Monday, August 17, 2009

Stella Nude


I stumbled upon this 1975 photo of a three year old Stella McCartney (taken by photographer Norman Parkinson), who is currently engaged in a legal battle over her right to name her new perfume Stella Nude. Apparently, Bono's wife, Ali Hewson, who runs the Nude skin care line has found her inner Laurice Rahme and is trying to claim ownership of the word Nude(in perfume or in cosmetics?). Is she aware that Bijan and Bill Blass also have perfumes called Nude? And what about Bobbi Brown's Nude Collection?
Will this picture help Stella in court?

photo from ana-lee.livejournal.com

5 comments:

  1. It certainly does help McCartney's case that there are already two "Nude" perfumes out on the market, and I'd forgotten about Bobbi Brown's "Nude" collection.

    If McCartney's lawyers can show that the Nude SkinCare people are not enforcing their trademark rights equally, or that other companies have used "Nude" as product names before "Nude Skincare" was trademarked, then McCartney could walk out of this battle a winner.

    The one issue is that legal challenges are expensive, and Hewson may just be looking for a quick payoff to shut-up and go away. It's generally easier and more cost-effective for companies to "settle" a case (i.e. pay someone to go away) than it is to take it all the way through to court.

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  2. there's a great article about the lawsuit over here: http://onthebutton.wordpress.com/2009/08/18/nude-vs-nude/ worth a read for those of you interested in the debate

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  3. Nathan, the thing I don't get here is why do they think it matters. It's not like McCartney has taken their name. She didn't even name the perfume "Nude" like the Bill Blass or Bijan. It's "Stella Nude", which makes a world of difference.

    Maybe it really is all about the settlement. I probbaly should trademark my name and wait for someone rich to try and use it. Sooner or later someone might want to name a perfume or a skin care line "Gaia"...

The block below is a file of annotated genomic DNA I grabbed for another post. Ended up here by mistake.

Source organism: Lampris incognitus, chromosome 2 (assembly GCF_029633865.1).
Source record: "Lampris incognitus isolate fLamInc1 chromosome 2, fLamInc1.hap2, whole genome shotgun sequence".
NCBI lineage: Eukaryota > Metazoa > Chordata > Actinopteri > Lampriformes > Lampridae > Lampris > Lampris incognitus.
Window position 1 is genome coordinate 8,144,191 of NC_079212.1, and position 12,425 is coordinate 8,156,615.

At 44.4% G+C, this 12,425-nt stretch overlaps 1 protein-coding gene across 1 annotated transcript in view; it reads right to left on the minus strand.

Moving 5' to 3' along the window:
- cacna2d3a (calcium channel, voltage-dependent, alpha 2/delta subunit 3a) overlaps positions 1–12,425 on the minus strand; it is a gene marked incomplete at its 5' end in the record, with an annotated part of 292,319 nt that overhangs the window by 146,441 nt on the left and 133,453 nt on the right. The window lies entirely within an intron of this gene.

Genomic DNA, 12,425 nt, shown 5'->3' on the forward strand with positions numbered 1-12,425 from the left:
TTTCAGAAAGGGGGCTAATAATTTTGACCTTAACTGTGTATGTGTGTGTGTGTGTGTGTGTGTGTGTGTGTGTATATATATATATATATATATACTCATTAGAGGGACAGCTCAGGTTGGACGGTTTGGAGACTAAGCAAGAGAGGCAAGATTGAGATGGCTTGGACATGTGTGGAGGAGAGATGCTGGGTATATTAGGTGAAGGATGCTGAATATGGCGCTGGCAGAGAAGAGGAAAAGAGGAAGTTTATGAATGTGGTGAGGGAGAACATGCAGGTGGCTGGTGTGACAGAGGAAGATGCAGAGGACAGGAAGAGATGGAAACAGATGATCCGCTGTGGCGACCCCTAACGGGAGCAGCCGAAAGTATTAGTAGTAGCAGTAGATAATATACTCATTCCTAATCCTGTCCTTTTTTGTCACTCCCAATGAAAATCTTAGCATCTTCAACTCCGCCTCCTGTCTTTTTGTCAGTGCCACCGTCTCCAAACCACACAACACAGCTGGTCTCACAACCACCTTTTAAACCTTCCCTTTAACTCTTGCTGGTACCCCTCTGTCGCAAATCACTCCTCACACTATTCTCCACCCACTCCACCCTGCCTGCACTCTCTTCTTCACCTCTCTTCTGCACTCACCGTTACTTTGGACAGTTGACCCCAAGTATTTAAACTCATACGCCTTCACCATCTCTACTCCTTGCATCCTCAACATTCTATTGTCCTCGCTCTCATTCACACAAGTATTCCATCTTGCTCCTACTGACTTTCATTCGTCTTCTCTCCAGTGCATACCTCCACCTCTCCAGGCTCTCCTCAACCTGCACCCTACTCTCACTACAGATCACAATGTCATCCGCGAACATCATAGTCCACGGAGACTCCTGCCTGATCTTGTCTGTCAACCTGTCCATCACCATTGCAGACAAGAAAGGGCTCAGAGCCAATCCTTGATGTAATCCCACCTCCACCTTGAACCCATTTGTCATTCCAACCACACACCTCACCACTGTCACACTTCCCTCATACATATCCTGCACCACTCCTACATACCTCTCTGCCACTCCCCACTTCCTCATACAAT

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  4. One of the disadvantages of having a trademark is that should anyone use something similar, you're pretty much required to file a lawsuit in order to protect your rights, otherwise you lose any and all legitimate claims to your trademark in future cases.

    I don't know why Nude Skincare hasn't filed suit against previous users of the word "nude" in cosmetics and beauty products. Perhaps the use predates the Nude Skincare trademark? But that also poses a problem for Nude Skincare, in that there's previous usage, which kind of undercuts the power of their trademark.

    At least in the U.S.

    I don't know how British courts deal with trademark issues, but it might be different from U.S. trademark law. I'm fairly certain that Nude Skincare doesn't really stand a chance in this lawsuit, especially due to all the previous usage of "nude" in beauty products, but as I mentioned before, they're pretty much obligated to file a lawsuit regarding Stella Nude or they run the risk of passively losing their trademark rights.

    But trademark lawsuits can drag on for years and cost millions of dollars. It all depends on who blinks first, and if Nude Skincare can win an injunction preventing the release of Stella Nude while they do their legal wrangling, then a settlement could happen very quickly.

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